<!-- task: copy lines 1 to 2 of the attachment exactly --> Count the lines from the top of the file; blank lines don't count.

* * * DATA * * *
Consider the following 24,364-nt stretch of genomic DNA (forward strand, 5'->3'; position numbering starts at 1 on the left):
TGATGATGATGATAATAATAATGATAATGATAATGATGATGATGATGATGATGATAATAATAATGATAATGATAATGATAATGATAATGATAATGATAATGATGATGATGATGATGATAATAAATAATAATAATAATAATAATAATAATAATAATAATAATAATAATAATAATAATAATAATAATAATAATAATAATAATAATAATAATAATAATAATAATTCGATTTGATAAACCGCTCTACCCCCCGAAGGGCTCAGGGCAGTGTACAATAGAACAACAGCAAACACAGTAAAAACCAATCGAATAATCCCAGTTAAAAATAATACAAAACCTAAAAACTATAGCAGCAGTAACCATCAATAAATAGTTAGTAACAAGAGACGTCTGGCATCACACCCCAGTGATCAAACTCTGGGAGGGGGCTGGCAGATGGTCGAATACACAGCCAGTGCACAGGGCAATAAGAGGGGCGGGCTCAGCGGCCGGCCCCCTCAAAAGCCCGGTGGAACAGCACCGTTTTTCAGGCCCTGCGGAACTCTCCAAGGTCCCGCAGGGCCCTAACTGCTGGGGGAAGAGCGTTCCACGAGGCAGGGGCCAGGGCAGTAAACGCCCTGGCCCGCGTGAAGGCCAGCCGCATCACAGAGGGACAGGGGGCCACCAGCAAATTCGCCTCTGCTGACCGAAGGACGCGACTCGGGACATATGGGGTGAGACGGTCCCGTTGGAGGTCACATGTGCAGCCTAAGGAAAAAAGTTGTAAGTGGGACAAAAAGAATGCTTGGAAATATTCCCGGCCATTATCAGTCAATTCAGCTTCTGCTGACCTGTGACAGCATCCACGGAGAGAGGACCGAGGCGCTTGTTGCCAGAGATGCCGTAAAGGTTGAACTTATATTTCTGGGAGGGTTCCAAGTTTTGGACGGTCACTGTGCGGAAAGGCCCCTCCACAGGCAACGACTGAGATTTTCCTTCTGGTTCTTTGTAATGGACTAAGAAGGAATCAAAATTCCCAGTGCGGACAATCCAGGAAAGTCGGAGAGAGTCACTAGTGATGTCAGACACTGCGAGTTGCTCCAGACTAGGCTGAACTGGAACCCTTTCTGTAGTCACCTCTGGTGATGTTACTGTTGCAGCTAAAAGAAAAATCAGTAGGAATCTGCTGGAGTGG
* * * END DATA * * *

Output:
Consider the following 24,364-nt stretch of genomic DNA (forward strand, 5'->3'; position numbering starts at 1 on the left):
TGATGATGATGATAATAATAATGATAATGATAATGATGATGATGATGATGATGATAATAATAATGATAATGATAATGATAATGATAATGATAATGATAATGATGATGATGATGATGATAATAAATAATAATAATAATAATAATAATAATAATAATAATAATAATAATAATAATAATAATAATAATAATAATAATAATAATAATAATAATAATAATAATAATTCGATTTGATAAACCGCTCTACCCCCCGAAGGGCTCAGGGCAGTGTACAATAGAACAACAGCAAACACAGTAAAAACCAATCGAATAATCCCAGTTAAAAATAATACAAAACCTAAAAACTATAGCAGCAGTAACCATCAATAAATAGTTAGTAACAAGAGACGTCTGGCATCACACCCCAGTGATCAAACTCTGGGAGGGGGCTGGCAGATGGTCGAATACACAGCCAGTGCACAGGGCAATAAGAGGGGCGGGCTCAGCGGCCGGCCCCCTCAAAAGCCCGGTGGAACAGCACCGTTTTTCAGGCCCTGCGGAACTCTCCAAGGTCCCGCAGGGCCCTAACTGCTGGGGGAAGAGCGTTCCACGAGGCAGGGGCCAGGGCAGTAAACGCCCTGGCCCGCGTGAAGGCCAGCCGCATCACAGAGGGACAGGGGGCCACCAGCAAATTCGCCTCTGCTGACCGAAGGACGCGACTCGGGACATATGGGGTGAGACGGTCCCGTTGGAGGTCACATGTGCAGCCTAAGGAAAAAAGTTGTAAGTGGGACAAAAAGAATGCTTGGAAATATTCCCGGCCATTATCAGTCAATTCAGCTTCTGCTGACCTGTGACAGCATCCACGGAGAGAGGACCGAGGCGCTTGTTGCCAGAGATGCCGTAAAGGTTGAACTTATATTTCTGGGAGGGTTCCAAGTTTTGGACGGTCACTGTGCGGAAAGGCCCCTCCACAGGCAACGACTGAGATTTTCCTTCTGGTTCTTTGTAATGGACTAAGAAGGAATCAAAATTCCCAGTGCGGACAATCCAGGAAAGTCGGAGAGAGTCACTAGTGATGTCAGACACTGCGAGTTGCTCCAGACTAGGCTGAACTGGAACCCTTTCTGTAGTCACCTCTGGTGATGTTACTGTTGCAGCTAAAAGAAAAATCAGTAGGAATCTGCTGGAGTGG